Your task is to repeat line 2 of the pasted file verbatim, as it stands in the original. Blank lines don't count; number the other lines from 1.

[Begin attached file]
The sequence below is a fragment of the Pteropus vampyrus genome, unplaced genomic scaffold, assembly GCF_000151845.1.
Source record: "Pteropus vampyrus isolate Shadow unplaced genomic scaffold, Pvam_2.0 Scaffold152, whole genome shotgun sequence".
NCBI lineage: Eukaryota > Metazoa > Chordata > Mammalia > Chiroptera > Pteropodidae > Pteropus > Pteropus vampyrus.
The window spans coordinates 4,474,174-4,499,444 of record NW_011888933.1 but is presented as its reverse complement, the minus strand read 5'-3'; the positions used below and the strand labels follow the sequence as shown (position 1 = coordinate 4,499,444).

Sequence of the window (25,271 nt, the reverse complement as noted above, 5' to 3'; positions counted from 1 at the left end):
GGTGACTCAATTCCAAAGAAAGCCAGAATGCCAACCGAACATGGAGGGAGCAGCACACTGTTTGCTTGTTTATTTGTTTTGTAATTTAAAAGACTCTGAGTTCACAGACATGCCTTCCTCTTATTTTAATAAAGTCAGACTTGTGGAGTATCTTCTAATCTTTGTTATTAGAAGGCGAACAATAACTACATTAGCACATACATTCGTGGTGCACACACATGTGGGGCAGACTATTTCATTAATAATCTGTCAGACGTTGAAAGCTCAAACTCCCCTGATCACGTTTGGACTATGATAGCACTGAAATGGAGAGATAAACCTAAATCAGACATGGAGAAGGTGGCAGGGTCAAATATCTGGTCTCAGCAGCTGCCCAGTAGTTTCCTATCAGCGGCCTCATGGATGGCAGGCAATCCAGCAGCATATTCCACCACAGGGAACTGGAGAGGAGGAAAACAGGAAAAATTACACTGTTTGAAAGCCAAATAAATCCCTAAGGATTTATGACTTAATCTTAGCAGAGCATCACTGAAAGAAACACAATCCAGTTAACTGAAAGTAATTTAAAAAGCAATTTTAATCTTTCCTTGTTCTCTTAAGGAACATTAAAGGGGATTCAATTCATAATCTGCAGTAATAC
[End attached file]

Source record: "Pteropus vampyrus isolate Shadow unplaced genomic scaffold, Pvam_2.0 Scaffold152, whole genome shotgun sequence".